• [0130]
    The invention also pertains to the wax formulation made by the method of the invention.
  • [0000]
    Press Coat Formulations
  • [0131]
    A press coat oral dosage form of quetiapine or a salt thereof comprises a core composition and a coating composition press-coated on the core. The core composition comprises a waxy material and quetiapine or its salt and the coating composition comprises a hydrophilic polymer and optionally quetiapine or its salt. Preferably the quetiapine is in the form of quetiapine hemifumarate.
  • [0132]
    The core composition of the press coat dosage from comprises a waxy material. The waxy material can be a hydrophobic waxy material to provide controlled release of quetiapine. In pharmaceutical and/or veterinary products, for example, such waxy materials may be, for example, carnauba wax, tribehenin, fatty alcohols (particularly those having 12-24 carbon atoms, such as lauryl alcohol, myristyl alcohol, stearyl alcohol, palmityl alcohol, etc.), fatty acids (particularly those having 12-24 carbon atoms, such as lauric acid, myristic acid, stearic acid, palmitic acid, etc), polyethylenes, castor wax, C16-30 fatty acid triglycerides, beeswax, and combinations comprising one or more of the foregoing waxes.
  • [0133]
    The coating composition comprises a hydrophilic polymer. The hydrophilic polymer can provide for controlled release of quetiapine. The hydrophilic polymer providing controlled release may be a film-forming polymer, such as a hydrophilic cellulose polymer. Such a hydrophilic cellulose polymer may be hydroxyalkyl cellulose polymer, for example hydroxyethylcellulose (HEC), hydroxypropyl cellulose (HPC), hydroxypropylmethylcellulose (HPMC), hydroxypropylethylcellulose (HPEC), hydroxypropylpropylcellulose (HPPC), hydroxypropylbutylcellulose (HPBC), and combinations comprising one or more of the foregoing polymers.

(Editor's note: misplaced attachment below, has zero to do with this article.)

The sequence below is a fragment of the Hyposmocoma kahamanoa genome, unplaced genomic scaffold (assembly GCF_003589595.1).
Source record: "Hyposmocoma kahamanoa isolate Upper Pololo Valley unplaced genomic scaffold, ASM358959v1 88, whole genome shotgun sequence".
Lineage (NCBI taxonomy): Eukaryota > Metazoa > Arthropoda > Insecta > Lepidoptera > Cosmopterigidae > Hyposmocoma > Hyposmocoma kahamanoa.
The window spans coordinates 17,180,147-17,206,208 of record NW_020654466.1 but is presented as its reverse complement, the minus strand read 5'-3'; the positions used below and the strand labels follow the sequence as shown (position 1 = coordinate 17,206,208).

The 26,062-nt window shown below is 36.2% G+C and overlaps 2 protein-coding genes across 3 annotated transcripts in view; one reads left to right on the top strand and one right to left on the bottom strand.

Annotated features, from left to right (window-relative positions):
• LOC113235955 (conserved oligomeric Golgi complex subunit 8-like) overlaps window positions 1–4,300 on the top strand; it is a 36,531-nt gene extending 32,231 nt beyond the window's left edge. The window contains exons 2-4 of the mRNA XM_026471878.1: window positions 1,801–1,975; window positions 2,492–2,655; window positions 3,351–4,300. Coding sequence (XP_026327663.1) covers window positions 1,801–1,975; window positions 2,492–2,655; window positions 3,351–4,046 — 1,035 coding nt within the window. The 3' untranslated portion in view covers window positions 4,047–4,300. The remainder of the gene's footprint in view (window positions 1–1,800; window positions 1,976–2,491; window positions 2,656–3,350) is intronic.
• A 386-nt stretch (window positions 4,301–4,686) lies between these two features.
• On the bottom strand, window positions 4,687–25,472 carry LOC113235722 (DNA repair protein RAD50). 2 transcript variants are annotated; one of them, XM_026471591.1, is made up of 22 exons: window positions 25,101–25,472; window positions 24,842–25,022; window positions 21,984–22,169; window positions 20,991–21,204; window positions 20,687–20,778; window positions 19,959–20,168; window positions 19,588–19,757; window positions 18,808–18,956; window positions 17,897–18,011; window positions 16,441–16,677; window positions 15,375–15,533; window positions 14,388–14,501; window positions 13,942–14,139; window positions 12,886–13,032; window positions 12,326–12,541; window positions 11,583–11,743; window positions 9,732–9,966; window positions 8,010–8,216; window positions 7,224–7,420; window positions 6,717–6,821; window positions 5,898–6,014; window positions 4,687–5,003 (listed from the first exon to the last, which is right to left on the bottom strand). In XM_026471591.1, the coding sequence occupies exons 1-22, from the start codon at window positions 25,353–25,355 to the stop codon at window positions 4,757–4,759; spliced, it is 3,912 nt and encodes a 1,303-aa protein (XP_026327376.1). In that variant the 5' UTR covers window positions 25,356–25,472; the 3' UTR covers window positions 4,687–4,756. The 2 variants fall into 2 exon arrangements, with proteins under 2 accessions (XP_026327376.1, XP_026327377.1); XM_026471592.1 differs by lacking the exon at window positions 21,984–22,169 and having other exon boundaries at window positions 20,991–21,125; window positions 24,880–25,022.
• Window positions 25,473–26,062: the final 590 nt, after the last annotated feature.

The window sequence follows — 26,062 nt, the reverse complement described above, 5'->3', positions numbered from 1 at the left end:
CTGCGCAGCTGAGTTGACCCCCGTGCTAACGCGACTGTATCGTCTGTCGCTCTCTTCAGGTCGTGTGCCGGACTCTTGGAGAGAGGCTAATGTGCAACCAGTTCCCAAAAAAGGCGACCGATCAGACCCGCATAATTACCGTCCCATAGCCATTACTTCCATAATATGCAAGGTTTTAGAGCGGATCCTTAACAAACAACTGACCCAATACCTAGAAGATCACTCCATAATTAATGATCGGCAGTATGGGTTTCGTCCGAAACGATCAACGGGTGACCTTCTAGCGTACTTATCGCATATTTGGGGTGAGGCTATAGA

• [0134]
    Both the core composition and the coating composition may further include a filler, such as a water insoluble filler, water soluble filler, and mixtures thereof. A water insoluble filler can be talc or a calcium salt such as a calcium phosphate, e.g., a dicalcium phosphate. The filler in the coating composition can be the same or different as the filler in the core composition, if any. For example, the core composition can include a water-soluble filler while the coating composition can include a water-insoluble filler.
  • [0135]
    Optional excipients can also be present in the core composition and the coating composition, including lubricants (such as talc and magnesium stearate), glidants (such as fumed or colloidal silica), pH modifiers (such as acids, bases and buffer systems), pharmaceutically useful processing aids, and combinations comprising one or more of the foregoing excipients. Excipients in the coating composition can be the same or different as those in the core composition.
  • [0136]
    In formation of the dosage form, the core composition can be press-coated with the press-coat composition coating formulation to form a tablet. The tablet can be further coated with optional additional coatings. The additional coatings can be pH-dependent or pH-independent, aesthetic or functional, and can include quetiapine in immediate or controlled release. The optional additional coating can include quetiapine or salt thereof or a different active agent than is contained in the core composition and the coating composition. The additional coating may, for example, include an immediate release dosage form of quetiapine hemifumarate.
  • [0137]
    In forming the dosage form, the core composition components (quetiapine, wax, and optional excipients) are blended together and compressed into suitable cores. The blending can take place in a suitable order of addition. The cores may be blended by starting with the smallest volume component and then successively adding the larger volume components. Another process is to melt the wax and to blend quetiapine and optional excipients into the melted wax. Alternatively, quetiapine, wax and optional excipients can be blended together and then subjected to a temperature at which the wax will melt. Once cooled, the solidified mass can be milled into granules for compaction into cores.
  • [0138]